TOKYO - Mitsubishi Motors Corp. and Nissan Motor Co., the two sick men of the Japanese auto industry, reported last week that huge losses on overseas operations and weak sales at home pushed them deep into the red for the fiscal year ended March 31.
Nissan, citing losses of more than $680 million on North American vehicle leases alone, posted a net loss of $106 million after a profit of $588.5 million a year earlier. It was Nissan's fifth net loss in the last six years.
Mitsubishi, citing a $311 million currency loss on Thailand operations, reported a consolidated net loss of $771 million, vs. a profit of $87.8 million a year earlier.
The losses had been expected. Both companies also have laid out their medium-term restructuring plans in recent weeks.
However, forecasts for the current year given by Nissan and Mitsubishi tipped their hands about their near-term approaches to dealing with their problems. Analysts were not impressed.
'I can't believe the restructuring plans of either company. They're just based on hopes,' said Koji Endo, deputy head of research at Schroders Japan Ltd.
Several key points in each carmaker's restructuring plans appeared shaky.
For instance, Nissan was 'extremely foolish to announce they're planning asset sales. They'll get lower prices' for the stocks and real estate the company plans to unload to trim debt, said analyst Edward Brogan of Salomon Smith Barney Japan Ltd.
By his estimate, Nissan will have to sell more than 60 percent of the real estate and shares in its portfolio in order to reap the $4.1 billion it seeks from those sales over the next three years.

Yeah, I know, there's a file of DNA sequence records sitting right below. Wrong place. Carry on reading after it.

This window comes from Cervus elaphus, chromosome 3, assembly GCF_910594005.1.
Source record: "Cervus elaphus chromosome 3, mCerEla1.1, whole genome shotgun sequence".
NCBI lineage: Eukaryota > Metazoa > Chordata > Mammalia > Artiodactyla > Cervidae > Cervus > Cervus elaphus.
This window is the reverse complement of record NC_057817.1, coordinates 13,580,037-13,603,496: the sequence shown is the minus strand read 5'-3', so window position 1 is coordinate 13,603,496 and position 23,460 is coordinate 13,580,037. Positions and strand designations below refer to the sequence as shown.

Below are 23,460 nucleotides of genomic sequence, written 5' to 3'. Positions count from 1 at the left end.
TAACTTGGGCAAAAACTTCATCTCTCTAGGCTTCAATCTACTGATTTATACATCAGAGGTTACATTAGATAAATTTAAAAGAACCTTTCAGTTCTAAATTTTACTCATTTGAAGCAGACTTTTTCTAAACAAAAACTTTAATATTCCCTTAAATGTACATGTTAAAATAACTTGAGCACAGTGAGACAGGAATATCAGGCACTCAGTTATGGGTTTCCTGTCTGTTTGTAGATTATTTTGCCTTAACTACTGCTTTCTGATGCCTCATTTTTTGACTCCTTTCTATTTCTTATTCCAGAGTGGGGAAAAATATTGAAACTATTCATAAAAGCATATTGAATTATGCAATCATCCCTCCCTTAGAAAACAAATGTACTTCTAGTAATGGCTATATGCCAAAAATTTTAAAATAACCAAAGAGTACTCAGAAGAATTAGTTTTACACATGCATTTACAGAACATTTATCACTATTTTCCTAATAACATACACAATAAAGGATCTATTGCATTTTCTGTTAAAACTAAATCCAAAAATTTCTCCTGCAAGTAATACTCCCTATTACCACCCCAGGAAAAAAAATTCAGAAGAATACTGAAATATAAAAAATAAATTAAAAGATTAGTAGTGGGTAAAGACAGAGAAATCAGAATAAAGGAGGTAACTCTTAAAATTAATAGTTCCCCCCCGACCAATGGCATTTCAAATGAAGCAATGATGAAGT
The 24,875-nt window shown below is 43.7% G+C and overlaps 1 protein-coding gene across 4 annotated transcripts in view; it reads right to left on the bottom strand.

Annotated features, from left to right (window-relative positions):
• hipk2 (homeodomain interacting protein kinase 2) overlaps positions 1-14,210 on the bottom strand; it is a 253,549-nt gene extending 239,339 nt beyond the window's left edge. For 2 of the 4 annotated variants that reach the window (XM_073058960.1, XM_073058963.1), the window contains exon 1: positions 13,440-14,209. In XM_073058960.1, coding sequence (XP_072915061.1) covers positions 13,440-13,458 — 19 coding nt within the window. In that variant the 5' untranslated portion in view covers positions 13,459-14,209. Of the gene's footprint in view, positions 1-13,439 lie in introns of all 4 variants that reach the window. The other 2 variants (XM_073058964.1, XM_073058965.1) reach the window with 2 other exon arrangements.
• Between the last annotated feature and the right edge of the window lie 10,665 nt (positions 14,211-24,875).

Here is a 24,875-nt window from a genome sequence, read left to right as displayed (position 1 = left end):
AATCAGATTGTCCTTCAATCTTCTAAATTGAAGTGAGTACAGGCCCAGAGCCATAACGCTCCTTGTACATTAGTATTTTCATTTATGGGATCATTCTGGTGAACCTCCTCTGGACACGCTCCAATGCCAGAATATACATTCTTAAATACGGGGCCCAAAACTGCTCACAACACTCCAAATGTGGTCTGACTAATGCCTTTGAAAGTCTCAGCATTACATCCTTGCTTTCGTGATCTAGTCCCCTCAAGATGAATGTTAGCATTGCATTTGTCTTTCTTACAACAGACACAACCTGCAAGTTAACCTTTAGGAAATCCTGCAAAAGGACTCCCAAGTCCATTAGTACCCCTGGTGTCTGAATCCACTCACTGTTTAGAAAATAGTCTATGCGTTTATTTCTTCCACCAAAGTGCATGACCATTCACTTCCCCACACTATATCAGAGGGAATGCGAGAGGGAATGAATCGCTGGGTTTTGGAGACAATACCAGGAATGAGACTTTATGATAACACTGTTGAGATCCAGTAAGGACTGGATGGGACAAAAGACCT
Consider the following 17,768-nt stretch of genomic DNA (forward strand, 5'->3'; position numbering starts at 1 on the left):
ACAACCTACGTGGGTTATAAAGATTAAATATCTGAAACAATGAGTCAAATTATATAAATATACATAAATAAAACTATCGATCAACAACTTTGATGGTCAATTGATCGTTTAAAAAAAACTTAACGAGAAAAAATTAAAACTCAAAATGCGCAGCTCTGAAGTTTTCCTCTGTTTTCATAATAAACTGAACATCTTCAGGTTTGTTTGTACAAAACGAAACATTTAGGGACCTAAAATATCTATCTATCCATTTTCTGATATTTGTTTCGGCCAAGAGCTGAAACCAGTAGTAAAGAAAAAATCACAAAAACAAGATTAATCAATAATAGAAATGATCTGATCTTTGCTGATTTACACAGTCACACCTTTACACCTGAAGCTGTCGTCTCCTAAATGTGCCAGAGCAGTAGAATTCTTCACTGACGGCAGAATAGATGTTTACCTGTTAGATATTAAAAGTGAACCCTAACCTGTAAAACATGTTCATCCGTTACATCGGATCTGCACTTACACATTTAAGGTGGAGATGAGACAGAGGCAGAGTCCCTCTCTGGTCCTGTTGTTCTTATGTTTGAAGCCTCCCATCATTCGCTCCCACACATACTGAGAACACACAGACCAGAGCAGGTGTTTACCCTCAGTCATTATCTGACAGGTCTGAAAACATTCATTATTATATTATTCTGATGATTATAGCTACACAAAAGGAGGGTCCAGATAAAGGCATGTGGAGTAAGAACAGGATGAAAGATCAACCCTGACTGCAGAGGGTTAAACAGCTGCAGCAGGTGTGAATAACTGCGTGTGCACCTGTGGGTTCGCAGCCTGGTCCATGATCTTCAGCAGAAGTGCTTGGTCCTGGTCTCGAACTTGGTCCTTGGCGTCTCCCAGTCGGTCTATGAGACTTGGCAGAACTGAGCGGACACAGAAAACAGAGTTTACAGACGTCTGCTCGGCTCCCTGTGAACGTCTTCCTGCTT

Peter Boardman, Tokyo-based auto analyst at SBC Warburg Ltd., said he is concerned by Mitsubishi's optimism about the Japanese market.
Mitsubishi predicted that its Japan business will swing from an operating loss of $116.6 million in the year just ended to a profit of $113.6 million in the current year, in part because it sees its home-market sales surging 7.3 percent to 650,000 vehicles.
But most analysts do not see the overall Japanese market supporting a sales gain that large. For one thing, Japan's unemployment rate in April jumped to a record 4.1 percent; if calculated by American methods, the jobless rate probably would have topped the U.S. rate of 4.3 percent.
'The domestic economy is going to be much, much weaker than they're hoping,' warned Brogan.
Nissan, meanwhile, said the operating loss at its North American operations will narrow to $37.9 million this year, from $517 million in the year just ended, with excessive inventories brought in line by September.
Most analysts question that assumption, since Nissan is trying to swear off subsidized lease deals even as it wants to move vehicles off dealer lots.
The figures for the last fiscal year show just how deep a hole the two companies have dug for themselves.
Beyond the $683.1 million hit it took on North American leases, Nissan said operating income also was slashed by $643.5 million due to lower sales in Japan and North America; by $378.5 million due to higher development costs; and by $189.3 million for higher marketing costs in Japan.
Cost-cutting and exchange-rate gains kicked in $1 billion, but it was not enough. On a pretax basis, Nissan swung to a loss of $185.1 million in the year ended March 31, from a profit of $739.7 million a year earlier.
Mitsubishi, meanwhile, said it lost money on its Japanese and European operations in addition to the severe hit it took in Thailand due to that country's currency devaluation.
Despite record revenue of $28.3 billion, up 1.7 percent, Mitsubishi posted a group pretax loss of $689.7 million, compared with a pretax profit of $105.7 million a year earlier.
It posted an operating profit in North America, however, of $127.9 million. 'It doesn't look like the leases in the United States are too much of a problem anymore,' said Boardman.
'They seem to have put the money away for that; they've cleaned up. Now it's a matter of selling cars.'